If you're pregnant, it's only natural to worry about the pain during childbirth. And we hate to break it to you, but the pain is inevitable. (Dads-to-be who question the pain should read this.)
"It's your uterus that's working, contracting, because it is doing its job, so that you can push your baby out and welcome the newest member of your family," says Aurelin Fernando, a certified doula from Gentle Hands Birthing Clinic, who spoke at our Smart Moms Birth & Baby Workshop last October.
Fernando adds if you don't feel anything, that's actually a reason for concern. But, you can do something about easing the pain.
Through his research that delved into the root of the pain in childbirth, Ferdinand Lamaze says the cause of the pain is tension, the contraction of your uterine muscles, but a mom-to-be's fear of the pain also contributes to it. Fernando explains, "'Pag naumpisahan ng takot, kung ano man yung biological, physiological na response ng katawan sa fear, nape-perceive ng brain natin as pain. When you feel pain, you become more afraid. And then you feel more tension, and you think there's more pain."
You can ease the tension in your body through relaxation techniques. But, first, you have to turn fear into excitement. That means you have to know more about the birthing process. Ask your doctor and be prepared. The way you perceive the situation can also be a factor. It's a common mindset that one only goes to the hospital if you're sick. "You're not sick -- you're pregnant, and you're just going to the hospital," Fernando says.
Then, think of the tension as your power as a woman. Fernando stresses, "Our body is beautifully and perfectly designed by God to do the function it should do. So many millions of women have been able to give birth without any problems...So why not you?" Relaxation techniques such as talking with your partner, playing music, etc., can be helpful. But, again, it's about how you see the situation.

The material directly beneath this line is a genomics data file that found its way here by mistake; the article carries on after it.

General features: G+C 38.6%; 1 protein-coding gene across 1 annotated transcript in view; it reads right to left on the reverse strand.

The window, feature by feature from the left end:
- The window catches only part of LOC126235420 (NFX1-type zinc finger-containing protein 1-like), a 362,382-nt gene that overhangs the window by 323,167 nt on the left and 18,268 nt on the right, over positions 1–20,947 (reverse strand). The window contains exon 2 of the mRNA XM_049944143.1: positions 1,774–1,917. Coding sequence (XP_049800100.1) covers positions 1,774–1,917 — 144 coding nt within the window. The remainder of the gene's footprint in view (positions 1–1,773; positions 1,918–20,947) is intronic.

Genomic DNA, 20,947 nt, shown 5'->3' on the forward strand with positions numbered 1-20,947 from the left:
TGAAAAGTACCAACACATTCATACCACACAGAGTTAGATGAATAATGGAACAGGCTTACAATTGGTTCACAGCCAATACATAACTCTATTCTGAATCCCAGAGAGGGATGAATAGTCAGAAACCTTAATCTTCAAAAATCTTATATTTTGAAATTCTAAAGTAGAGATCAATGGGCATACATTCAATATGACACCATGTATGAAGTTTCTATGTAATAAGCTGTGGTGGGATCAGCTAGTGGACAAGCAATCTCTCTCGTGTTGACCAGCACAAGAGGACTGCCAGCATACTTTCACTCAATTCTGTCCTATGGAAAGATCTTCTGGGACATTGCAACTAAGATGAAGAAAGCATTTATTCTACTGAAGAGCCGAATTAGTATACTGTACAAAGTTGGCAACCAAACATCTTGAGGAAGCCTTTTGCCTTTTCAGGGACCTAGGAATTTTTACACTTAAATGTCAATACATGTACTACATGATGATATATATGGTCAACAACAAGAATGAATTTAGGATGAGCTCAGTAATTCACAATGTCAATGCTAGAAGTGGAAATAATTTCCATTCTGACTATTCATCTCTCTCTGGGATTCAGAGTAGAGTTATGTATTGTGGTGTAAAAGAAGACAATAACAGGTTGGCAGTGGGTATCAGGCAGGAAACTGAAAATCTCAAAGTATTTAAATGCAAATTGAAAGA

Lastly, see pain as a sign that your body is working properly (read: have a decent amount of exercise while pregnant) and take the contractions one at a time. "Contractions have a rhythm to it, it comes and it goes. When it's out, relax and prep for the next one," Fernando suggests.
One of the ways you can cope with pain is through different body positions during labor. When you keep upright, gravity helps your baby descend. Leaning forward will help ease the tension on your back muscles and reduces the pressure on your back and pelvic area. These positions can help to make your cervix dilate more quickly.
For each position, we provided different variations.
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Try wrapping your arms around your partner’s neck or waist for support (this is also a good time to for him to give you a back rub massage) as you lean on him and sway. You can also try lounging, wherein you raise one foot onto a chair or foot stool and then lean forward. Or stand and lean onto a chair for support.
These positions can open up your pelvis to give your baby more room. Facing outward, do a squat while holding on to the back of a sturdy chair, the edge of the bed, or your partner (either he's sitting or standing up).
These positions allow you to rest in between contractions. Gently rock while sitting on a chair, a gym or birthing ball, or the edge of the bed. You can also straddle a chair and lean on its back. Putting your feet up while sitting can also be helpful.
Get on all fours on the bed, a yoga mat, or on the floor. You can also rest your upper body on a pillow or chair.
If you prefer to lie down, do so on your left side (it has fewer nerve endings), so you'll be more comfortable. You can also put up one leg to open up your pelvis area.
Which position worked for you (eased your pain) when you gave birth? Share with us your story below in the comments!